However, if your policy pays out full replacement costs, the insurance company will reimburse you for the present-day cost of rebuilding or making repairs, regardless of the home’s age.
Freitag doesn't favor a cash-value policies, because landlords often need out-of-pocket money to make repairs after filing a claim. “Make sure you tell your agent that you want a policy written for replacement costs,” he says.
Landlord policies may protect against loss of rental income
Landlord policies may also cover the loss of rental income, which is a critical consideration for landlords.
For instance, extensive fire or water damage may make your rental property uninhabitable for several months. If your dwelling policy covers loss of rent — sometimes called fair rental income protection — the insurance company will reimburse you for that unexpected financial hit.
“Make sure you ask your agent to include loss of rent in the policy,” Freitag says. “It only costs pennies on the dollar and it’s incredibly worth it if you need it.”
How much does a landlord insurance policy cost?
Many variables go into pricing a dwelling policy for landlords, but according to Melissa Neis, vice president of Chicago-based Parr Insurance Brokerage, it will probably cost between 20 percent and 30 percent more than a typical homeowner policy.
“That’s because the insurer is taking on more risk,” Neis says.
According to a 2016 study by the National Association of Insurance Commissioners, the average homeowners insurance premium across the United States in 2013 (the most recent data available) was $1,096. So a landlord policy will cost between $220 and $330 more per year than a traditional homeowners policy.
Important to note: No matter what type of dwelling policy you purchase, it will not cover the possessions of your renter (such as clothes, electronics or furniture.) Neis suggests landlords require tenants to carry renters insurance, which will protect you against a potential lawsuit if a tenant’s possessions are destroyed.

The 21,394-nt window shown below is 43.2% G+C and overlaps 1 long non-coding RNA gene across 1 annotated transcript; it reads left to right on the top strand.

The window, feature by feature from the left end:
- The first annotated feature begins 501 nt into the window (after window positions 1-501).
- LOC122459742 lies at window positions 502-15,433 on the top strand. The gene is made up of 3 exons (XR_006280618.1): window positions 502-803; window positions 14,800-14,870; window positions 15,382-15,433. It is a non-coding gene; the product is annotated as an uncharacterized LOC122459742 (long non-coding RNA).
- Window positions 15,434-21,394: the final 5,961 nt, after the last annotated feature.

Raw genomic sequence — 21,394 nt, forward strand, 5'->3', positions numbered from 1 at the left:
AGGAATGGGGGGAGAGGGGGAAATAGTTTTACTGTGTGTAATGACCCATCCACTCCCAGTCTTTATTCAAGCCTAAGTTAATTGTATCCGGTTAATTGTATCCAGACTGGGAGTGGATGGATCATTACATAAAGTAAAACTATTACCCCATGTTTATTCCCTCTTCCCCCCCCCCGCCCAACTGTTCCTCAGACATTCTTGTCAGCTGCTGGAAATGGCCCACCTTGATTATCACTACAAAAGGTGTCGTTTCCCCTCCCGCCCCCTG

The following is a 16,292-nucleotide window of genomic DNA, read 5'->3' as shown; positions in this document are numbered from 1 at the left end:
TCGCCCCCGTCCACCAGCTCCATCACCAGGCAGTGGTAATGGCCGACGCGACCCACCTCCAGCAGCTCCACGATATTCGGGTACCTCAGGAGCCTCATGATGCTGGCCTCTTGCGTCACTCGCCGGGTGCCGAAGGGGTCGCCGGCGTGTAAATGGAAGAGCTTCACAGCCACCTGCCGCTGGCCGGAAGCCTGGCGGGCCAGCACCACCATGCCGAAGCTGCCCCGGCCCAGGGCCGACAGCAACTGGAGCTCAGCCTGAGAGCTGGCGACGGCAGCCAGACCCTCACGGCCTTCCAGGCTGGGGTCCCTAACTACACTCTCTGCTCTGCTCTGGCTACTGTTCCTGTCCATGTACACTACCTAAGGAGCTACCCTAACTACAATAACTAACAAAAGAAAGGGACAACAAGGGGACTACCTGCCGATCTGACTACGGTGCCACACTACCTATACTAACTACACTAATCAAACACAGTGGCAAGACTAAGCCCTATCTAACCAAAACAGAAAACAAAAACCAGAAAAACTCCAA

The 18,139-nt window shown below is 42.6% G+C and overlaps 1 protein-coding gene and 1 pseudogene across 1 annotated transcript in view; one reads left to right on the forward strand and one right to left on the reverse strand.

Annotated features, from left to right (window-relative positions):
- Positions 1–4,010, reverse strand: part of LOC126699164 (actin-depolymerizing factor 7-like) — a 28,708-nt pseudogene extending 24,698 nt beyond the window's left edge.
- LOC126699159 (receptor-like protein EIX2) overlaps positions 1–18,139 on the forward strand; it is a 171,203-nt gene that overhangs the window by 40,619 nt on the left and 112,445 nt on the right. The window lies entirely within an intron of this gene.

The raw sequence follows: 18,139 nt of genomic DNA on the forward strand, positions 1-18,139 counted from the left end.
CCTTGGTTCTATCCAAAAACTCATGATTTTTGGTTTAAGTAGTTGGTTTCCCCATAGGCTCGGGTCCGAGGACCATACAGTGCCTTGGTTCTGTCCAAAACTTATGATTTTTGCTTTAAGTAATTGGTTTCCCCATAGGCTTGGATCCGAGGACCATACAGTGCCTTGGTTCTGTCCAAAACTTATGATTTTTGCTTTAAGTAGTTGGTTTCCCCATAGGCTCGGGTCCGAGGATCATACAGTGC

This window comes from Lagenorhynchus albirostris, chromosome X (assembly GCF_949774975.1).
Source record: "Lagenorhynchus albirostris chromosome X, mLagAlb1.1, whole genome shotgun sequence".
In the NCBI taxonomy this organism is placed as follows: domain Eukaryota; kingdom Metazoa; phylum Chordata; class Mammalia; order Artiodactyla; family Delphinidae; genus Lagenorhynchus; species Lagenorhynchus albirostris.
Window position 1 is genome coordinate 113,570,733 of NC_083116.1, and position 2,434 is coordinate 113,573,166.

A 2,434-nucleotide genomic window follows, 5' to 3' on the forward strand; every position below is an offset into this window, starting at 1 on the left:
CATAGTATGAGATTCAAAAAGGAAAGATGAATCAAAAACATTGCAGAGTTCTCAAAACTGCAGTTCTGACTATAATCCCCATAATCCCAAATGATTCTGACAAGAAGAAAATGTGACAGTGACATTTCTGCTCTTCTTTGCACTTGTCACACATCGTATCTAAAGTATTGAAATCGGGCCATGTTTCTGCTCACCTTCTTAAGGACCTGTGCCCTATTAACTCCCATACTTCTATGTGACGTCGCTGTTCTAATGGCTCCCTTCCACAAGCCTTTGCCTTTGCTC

3 insurance tips for first-time landlords
1. Stay on top of upkeep. Landlords should assume that their insurance company will expect the property is being maintained from year to year. Specifics will vary from insurer to insurer. Landlords should do periodic inspections every six months to take note of any damage or neglect caused by tenants.
“In most states, the owner is responsible to keep the property under reasonable repair throughout the duration of the lease,” says Zachmann. “This applies whether the tenant caused the damage or not. The only difference is if the tenant caused it, you may be able to charge the tenant for the costs of the repairs.”
2. Know your exclusions: Most dwelling policies exclude coverage for certain losses. For instance, you may not be covered for frozen or damaged water pipes. Says Freitag, “It’s critical to know exactly what is and isn’t covered by your policy.”
3. Notify your insurer of an extended vacancy: Most property insurance is geared toward occupied homes. Renters can keep tabs on your property and address problems when they're small — before they become large. Vacant properties come with certain increased risks. So if you anticipate a vacancy lasting longer than a few weeks, let your insurance company know.
“If you don't let your homeowner's insurance company know that your property is vacant, you can potentially face a denial of an insurance claim or cancelation of your insurance coverage,” says longtime landlord Hank Coleman. “This is definitely something that first-time landlords overlook.”